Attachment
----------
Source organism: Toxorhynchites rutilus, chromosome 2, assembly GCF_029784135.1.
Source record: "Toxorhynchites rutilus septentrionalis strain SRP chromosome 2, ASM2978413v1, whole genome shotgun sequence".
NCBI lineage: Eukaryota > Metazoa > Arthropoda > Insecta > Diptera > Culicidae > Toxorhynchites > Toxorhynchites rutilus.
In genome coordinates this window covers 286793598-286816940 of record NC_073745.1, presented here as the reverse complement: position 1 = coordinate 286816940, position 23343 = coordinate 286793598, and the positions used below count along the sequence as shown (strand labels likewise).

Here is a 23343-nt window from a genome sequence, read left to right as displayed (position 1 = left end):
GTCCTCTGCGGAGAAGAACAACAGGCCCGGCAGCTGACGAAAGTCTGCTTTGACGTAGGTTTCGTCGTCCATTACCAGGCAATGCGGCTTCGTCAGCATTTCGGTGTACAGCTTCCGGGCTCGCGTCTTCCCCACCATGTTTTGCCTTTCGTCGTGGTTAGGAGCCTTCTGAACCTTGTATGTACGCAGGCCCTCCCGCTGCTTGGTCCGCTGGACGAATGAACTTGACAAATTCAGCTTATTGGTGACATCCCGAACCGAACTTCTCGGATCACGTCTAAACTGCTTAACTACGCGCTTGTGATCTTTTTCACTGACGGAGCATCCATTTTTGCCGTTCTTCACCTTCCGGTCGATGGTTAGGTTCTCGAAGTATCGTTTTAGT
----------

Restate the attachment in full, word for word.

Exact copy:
Source organism: Toxorhynchites rutilus, chromosome 2, assembly GCF_029784135.1.
Source record: "Toxorhynchites rutilus septentrionalis strain SRP chromosome 2, ASM2978413v1, whole genome shotgun sequence".
NCBI lineage: Eukaryota > Metazoa > Arthropoda > Insecta > Diptera > Culicidae > Toxorhynchites > Toxorhynchites rutilus.
In genome coordinates this window covers 286793598-286816940 of record NC_073745.1, presented here as the reverse complement: position 1 = coordinate 286816940, position 23343 = coordinate 286793598, and the positions used below count along the sequence as shown (strand labels likewise).

Here is a 23343-nt window from a genome sequence, read left to right as displayed (position 1 = left end):
GTCCTCTGCGGAGAAGAACAACAGGCCCGGCAGCTGACGAAAGTCTGCTTTGACGTAGGTTTCGTCGTCCATTACCAGGCAATGCGGCTTCGTCAGCATTTCGGTGTACAGCTTCCGGGCTCGCGTCTTCCCCACCATGTTTTGCCTTTCGTCGTGGTTAGGAGCCTTCTGAACCTTGTATGTACGCAGGCCCTCCCGCTGCTTGGTCCGCTGGACGAATGAACTTGACAAATTCAGCTTATTGGTGACATCCCGAACCGAACTTCTCGGATCACGTCTAAACTGCTTAACTACGCGCTTGTGATCTTTTTCACTGACGGAGCATCCATTTTTGCCGTTCTTCACCTTCCGGTCGATGGTTAGGTTCTCGAAGTATCGTTTTAGT